Red seems to resonate more with some when referring to Oriental themed type gardens – a garden style that uses a usually green or basic colour range, at least when compared to that of the olde English type herbaceous borders. Historic, avant-garde or modern-day, that it is used to lead the eye from afar or [reworded maybe] to draw one to a particular space, in its most basic explanation what it does is change entirely what would have been a pretty bland and monotone photograph.
The following examples and explanations show that there is little variance behind the theory in the usage of the colour. More than that it also shows when used correctly just how effective one colour can change the entire feel of a gardens design and your space outside.
1. The Monte Palace Tropical Gardens
On the go since the 18th Century – The Monte Palace Tropical Gardens are one of my all time favourites ever visited. But, can you picture just how boring [?] this image might be if the red was removed ? It may well be exciting to the plants person or horticulturist like myself, from afar or when up close – but as a garden to draw one in – would it actually do that ?
2. A Red Garden Bench
A stark change from The Monte Palace Gardens of Madeira but – this is the most basic format in which I have used and can show this theory – put simple, a bright colour against a neutral backdrop. A solitary garden seat that prior to was beige and appeared so, aged in appearance on a dark shaded side to the garden that very simply needed a lift. Personally, I knew I liked sitting here – but it just didn’t feel it was entirely me when it was just so bland. Can you picture the grey beige bench ? A much, much happier place to sit and have a coffee now.
3. The Red Dead Tree
Just like the walkway of the Monte Palace Tropical Gardens, the colour palette I used in this garden is a smooth groove from brown to yellow to green – all great neighbours on the colour wheel. What was required was something that would stand out whilst the similar coloured flowering Penstemons were not in flower, yet also compliment when they were. The red-painted dead Sophora isn’t as stark and unusual as one might think in situ – yet just enough to bolt some inspiration into a fairly solid toned plant choice colour base.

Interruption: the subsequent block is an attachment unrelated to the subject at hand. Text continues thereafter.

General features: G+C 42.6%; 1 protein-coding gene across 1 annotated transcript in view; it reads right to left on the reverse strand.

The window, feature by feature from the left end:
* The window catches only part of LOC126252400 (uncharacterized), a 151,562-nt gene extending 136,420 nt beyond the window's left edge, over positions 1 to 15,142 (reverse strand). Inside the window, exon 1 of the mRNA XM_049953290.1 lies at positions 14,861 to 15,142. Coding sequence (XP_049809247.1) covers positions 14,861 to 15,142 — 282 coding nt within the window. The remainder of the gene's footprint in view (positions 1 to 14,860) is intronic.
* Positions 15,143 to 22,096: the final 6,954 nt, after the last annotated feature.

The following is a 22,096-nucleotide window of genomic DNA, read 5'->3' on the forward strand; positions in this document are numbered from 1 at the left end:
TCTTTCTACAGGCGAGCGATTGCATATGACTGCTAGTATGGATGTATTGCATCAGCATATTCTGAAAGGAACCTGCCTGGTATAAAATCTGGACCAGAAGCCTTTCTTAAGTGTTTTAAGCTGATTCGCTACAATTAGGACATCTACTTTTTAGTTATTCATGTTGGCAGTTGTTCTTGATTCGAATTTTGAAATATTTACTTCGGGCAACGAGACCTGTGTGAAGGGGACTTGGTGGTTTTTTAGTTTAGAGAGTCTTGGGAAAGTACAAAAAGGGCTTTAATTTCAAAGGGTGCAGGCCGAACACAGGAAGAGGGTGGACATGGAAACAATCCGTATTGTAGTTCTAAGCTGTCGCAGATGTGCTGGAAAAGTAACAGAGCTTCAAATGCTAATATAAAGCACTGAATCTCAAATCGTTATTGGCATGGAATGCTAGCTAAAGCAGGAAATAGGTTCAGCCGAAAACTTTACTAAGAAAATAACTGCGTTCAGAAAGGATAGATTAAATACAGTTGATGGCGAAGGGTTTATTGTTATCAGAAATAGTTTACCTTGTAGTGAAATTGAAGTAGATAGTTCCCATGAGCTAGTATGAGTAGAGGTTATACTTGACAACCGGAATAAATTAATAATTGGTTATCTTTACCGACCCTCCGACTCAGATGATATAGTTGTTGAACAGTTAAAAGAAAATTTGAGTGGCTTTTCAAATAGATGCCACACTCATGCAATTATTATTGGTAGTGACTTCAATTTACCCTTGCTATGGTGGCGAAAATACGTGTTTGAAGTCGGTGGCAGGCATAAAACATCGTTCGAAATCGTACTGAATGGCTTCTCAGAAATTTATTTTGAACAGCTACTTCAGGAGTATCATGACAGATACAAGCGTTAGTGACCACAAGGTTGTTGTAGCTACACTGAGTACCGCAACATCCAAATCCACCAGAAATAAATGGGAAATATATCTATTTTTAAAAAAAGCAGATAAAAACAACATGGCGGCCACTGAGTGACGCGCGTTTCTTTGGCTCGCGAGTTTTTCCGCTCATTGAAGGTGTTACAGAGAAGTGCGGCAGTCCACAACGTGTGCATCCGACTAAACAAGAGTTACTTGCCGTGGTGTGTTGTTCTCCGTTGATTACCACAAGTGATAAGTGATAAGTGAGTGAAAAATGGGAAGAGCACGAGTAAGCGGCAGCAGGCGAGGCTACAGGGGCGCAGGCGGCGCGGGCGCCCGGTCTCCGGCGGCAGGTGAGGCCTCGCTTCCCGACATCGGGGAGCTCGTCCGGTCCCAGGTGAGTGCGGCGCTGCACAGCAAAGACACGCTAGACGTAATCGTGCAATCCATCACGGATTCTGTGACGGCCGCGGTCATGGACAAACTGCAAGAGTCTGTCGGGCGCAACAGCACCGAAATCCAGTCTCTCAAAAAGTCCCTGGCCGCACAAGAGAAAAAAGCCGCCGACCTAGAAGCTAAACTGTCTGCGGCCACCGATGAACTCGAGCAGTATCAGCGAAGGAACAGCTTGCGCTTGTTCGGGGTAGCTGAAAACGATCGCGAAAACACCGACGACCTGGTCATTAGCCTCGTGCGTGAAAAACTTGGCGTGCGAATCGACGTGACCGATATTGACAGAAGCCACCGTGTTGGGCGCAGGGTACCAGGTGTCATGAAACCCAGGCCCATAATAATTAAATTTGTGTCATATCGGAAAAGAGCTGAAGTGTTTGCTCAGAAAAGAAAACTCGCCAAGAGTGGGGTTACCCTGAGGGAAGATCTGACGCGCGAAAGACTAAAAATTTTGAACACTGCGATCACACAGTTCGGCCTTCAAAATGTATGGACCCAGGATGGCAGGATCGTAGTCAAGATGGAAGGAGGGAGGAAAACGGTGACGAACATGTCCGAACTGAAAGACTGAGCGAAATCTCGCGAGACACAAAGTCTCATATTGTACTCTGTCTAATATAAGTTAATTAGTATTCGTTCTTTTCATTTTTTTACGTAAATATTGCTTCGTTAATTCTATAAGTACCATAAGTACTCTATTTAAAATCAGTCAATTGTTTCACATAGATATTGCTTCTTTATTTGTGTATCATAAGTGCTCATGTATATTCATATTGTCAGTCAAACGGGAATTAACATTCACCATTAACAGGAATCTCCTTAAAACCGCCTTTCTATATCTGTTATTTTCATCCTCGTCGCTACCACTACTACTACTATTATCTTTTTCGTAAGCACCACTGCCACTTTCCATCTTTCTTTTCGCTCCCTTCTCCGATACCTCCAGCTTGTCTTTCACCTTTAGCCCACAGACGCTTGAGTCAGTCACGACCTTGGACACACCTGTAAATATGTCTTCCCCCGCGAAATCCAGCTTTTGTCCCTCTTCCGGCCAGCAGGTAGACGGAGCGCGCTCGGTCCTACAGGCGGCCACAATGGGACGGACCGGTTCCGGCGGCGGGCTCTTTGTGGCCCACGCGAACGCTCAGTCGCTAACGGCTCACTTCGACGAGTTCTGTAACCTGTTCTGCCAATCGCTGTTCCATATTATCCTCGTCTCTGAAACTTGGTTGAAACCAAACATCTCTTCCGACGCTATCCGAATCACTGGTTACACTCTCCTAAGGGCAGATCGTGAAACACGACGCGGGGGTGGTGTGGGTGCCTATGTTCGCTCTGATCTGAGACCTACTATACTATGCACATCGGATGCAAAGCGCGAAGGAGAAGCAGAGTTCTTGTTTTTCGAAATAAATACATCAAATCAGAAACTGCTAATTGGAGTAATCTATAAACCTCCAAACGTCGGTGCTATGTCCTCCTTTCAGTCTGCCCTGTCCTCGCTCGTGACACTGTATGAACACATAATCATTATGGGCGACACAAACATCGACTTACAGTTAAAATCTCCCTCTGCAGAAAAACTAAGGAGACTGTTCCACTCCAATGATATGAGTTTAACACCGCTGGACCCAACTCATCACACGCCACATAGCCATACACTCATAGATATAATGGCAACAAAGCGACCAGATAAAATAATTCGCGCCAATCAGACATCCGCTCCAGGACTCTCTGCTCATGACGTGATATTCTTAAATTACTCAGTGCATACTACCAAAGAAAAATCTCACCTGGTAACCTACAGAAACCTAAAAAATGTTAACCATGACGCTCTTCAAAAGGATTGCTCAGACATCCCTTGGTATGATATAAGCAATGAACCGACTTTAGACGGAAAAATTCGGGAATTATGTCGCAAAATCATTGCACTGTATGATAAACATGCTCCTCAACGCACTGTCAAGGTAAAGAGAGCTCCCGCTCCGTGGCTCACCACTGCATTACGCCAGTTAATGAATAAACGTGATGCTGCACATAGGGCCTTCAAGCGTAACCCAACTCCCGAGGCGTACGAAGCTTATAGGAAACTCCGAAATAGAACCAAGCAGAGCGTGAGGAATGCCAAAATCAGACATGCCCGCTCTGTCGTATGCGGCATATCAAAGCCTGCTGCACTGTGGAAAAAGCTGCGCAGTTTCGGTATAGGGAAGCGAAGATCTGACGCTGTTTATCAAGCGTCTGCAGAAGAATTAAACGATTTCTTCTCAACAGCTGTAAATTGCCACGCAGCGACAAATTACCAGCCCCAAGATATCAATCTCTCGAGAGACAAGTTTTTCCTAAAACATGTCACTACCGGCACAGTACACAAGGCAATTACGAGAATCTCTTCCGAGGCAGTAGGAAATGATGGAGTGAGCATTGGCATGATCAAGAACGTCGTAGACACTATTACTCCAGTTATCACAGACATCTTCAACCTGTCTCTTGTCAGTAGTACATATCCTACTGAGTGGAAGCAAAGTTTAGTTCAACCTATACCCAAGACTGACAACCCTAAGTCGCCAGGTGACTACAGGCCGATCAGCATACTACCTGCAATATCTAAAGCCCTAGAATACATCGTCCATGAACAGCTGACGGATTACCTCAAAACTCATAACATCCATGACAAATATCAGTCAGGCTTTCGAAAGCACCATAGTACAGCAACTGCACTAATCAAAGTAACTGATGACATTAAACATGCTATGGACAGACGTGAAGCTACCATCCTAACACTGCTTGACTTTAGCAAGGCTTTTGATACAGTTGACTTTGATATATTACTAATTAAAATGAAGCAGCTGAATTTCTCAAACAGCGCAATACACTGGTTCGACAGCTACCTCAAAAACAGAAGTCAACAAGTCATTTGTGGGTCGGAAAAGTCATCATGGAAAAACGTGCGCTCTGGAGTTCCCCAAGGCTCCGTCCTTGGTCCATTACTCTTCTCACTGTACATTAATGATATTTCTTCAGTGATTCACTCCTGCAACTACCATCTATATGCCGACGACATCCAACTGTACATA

4. The Red Satellite
Once again the colour palette here is quite close on the spectrum, but it was my recycling of my own satellite painted bright red that created the highlight in this garden. Sometimes it is the mildly unusual, highlighted, that can change the entire image of how a garden is perceived. Just imagine for a moment [once again] if you can how this garden might have looked had I chosen not to use it ?
5. The Red Exhaust Pipe Bird Feeder
The exhaust pipe bird feeder – a little different, a little intrigue and whilst the planting had a little to go in order to make this image a little more picturesque, it is clear to see that yet again the neutral colour scheme is used to highlight the more unusual. Imagine if you will, that all the plants are red ? In which case I’d most likely have painted the exhaust pipe photosynthetic green.
And the more we think about it – the more we see it. Masses of green with red being used to highlight where we are intended to go towards and what it is the [beauty is in the eye of] beholder actually wants us to see. Highbury Stadium maybe an unusual one to finish off with but as an image, it proves the point – once again, just imagine if you will for a moment, should the seats be coloured green…. or see below.
The attendees in this case were 75% [approximate] apartment dwellers/ balcony owners. the other 25% only wished to garden that same amount of space [unless Nick came up with a great idea 😉 ]. Of course, if everyone had allotments/ waned to garden a larger space – parsley *and parsnip would have been covered. In this case a logic decision to skip most of the root crops was taken…. think rotovator and balcony!
I covered all that I intended and felt was needed from sowing seeds – what, which and why to watering. Onto potatoes, onions, sets growing in window boxes and to plants in a small space such as herbs and the pruning, growing and selecting of so that they could be kept there. I could beat on but Louise really does summise it very well.
From an alternate perspective. Did the €60 cover charge multiplied by 7 people make it worth my while to do so. No. Not on your nelly. The reason why? We did demonstrations and all of the products [one each of everything] used were taken away. I knew to make money, how I should do it and a comment on the garden blog confirms that. That and the twitter message. No offence Geoff mate 😉
Try it yourself. Go into a garden centre, pick up some seed potatoes, onion sets, 2/3 window boxes, some pots, compost and seeds and see how much it costs…. growing your own can be cheap… when you know how 😉 If I’m to talk however on garden design with zero overheads…. Ye know yourself. Moving on….
The flip side of that however is something very different. Did I enjoy it ? More than you realise. I really am so pleased that such a nice group of people collated so I could talk about something I love so much.
I know that doesn’t pay the bills. It doesn’t even cover the time spent baking and collecting the products we did use. And yes if I wish to do it again and again I need to refine. But then I knew that already. It was always to be a trial. A way of noting and timing. Perfecting one could say. Perfecting for those those who do attend.
Now I’m just wondering if there’s another 9 or 10 people who’d be interested…. While I brew on that… I’ll go water my own seeds.
note: it was Jason’s idea that I did this in the first place. Thanks mate. I also borrowed some of his images for this post.